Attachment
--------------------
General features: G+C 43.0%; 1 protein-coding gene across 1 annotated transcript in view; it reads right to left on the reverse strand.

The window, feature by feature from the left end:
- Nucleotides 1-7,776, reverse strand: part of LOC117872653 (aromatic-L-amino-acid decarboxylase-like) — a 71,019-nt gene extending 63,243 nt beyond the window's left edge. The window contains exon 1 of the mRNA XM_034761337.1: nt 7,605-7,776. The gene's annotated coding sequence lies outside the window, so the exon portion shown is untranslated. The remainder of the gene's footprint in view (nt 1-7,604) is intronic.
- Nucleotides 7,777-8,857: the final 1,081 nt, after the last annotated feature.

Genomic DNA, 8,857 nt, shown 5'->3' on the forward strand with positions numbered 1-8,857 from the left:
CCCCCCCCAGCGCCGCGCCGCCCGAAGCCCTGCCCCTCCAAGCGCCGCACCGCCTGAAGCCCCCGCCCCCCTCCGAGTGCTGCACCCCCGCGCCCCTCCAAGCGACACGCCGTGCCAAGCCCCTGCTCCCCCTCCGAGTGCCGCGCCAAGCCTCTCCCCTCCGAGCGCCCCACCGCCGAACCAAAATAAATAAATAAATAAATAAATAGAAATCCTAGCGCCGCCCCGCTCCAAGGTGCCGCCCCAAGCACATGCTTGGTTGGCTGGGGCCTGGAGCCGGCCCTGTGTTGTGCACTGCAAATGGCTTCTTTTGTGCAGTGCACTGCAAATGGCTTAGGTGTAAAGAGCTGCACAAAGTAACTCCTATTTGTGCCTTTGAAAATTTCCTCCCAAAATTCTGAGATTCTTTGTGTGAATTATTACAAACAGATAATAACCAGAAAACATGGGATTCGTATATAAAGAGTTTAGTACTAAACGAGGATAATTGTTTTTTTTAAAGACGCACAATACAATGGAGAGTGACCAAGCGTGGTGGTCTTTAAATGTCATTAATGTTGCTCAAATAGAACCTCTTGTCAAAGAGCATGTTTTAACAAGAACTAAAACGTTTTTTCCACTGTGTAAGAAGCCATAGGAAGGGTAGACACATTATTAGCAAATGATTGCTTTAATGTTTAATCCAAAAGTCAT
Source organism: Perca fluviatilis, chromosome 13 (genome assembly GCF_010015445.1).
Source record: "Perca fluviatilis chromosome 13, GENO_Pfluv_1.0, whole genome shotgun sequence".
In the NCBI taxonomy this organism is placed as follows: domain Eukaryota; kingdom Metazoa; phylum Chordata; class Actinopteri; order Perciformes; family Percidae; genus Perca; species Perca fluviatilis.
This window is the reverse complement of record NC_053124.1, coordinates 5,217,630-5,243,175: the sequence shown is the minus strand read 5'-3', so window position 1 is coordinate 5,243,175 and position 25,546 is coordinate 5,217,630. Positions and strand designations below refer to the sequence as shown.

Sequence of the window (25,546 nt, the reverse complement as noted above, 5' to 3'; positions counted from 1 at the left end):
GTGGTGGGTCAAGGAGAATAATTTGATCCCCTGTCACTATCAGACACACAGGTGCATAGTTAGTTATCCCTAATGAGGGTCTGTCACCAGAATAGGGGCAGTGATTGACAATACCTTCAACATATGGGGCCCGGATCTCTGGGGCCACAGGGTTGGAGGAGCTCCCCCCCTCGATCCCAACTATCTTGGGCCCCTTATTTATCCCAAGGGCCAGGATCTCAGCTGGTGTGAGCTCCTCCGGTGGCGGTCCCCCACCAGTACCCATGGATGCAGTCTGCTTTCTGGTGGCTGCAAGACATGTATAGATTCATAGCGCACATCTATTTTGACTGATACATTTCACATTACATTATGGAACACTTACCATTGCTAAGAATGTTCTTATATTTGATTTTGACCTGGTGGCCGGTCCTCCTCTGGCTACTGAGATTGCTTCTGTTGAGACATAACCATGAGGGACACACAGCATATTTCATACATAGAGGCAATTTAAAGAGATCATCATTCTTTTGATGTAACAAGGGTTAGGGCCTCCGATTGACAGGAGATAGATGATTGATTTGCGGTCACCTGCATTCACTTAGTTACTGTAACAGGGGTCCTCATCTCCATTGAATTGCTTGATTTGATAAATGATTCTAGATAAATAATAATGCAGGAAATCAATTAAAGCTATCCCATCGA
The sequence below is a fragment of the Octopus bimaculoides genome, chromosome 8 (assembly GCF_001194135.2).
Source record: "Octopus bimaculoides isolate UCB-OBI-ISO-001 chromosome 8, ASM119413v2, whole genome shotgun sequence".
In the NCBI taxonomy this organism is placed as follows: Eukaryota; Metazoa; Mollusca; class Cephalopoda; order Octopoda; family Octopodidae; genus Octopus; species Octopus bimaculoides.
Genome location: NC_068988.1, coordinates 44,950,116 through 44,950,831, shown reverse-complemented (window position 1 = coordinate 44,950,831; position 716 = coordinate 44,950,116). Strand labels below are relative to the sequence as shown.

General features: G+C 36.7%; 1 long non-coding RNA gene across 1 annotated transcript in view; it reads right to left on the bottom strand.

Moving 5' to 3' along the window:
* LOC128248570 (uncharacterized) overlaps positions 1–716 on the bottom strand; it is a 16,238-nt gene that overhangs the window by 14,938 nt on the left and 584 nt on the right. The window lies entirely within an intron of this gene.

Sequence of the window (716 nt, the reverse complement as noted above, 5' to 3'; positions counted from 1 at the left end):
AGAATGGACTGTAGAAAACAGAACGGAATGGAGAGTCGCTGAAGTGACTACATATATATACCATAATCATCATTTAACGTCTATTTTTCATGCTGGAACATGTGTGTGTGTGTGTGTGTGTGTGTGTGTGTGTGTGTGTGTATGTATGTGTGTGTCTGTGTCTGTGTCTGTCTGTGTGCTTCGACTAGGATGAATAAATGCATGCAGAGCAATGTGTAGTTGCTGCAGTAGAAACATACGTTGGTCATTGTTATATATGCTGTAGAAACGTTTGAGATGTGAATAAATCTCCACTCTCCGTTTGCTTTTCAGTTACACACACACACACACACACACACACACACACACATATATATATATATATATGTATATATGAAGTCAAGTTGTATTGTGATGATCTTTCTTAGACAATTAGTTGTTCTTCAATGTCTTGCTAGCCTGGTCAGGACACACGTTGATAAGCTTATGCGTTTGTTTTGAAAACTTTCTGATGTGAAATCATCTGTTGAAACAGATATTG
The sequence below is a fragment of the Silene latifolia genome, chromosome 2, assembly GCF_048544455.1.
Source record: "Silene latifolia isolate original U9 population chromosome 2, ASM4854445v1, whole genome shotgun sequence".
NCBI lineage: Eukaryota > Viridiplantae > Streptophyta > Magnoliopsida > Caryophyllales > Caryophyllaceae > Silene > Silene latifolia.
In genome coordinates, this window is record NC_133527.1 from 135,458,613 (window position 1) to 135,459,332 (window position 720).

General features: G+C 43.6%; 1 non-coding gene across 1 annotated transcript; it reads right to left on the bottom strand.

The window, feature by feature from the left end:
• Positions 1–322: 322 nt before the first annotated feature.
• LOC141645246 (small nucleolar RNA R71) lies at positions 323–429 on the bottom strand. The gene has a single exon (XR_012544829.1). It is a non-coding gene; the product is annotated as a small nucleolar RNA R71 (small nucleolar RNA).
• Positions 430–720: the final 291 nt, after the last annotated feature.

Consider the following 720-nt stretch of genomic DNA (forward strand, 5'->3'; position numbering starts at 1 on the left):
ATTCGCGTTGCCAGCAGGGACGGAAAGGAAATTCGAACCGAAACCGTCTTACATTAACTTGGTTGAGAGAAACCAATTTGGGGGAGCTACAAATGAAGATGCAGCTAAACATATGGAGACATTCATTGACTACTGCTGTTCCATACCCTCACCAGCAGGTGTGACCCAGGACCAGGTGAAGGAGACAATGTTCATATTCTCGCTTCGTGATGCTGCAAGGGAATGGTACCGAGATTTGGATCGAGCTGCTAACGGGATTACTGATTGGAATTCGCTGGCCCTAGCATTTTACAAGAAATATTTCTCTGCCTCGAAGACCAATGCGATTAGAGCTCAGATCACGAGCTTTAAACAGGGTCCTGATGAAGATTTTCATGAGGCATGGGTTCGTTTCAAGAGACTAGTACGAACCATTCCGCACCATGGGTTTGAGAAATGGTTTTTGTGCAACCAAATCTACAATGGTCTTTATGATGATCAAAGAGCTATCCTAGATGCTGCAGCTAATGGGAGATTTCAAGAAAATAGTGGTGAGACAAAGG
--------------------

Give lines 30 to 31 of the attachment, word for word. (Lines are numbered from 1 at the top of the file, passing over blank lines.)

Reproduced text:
• Positions 430–720: the final 291 nt, after the last annotated feature.

Consider the following 720-nt stretch of genomic DNA (forward strand, 5'->3'; position numbering starts at 1 on the left):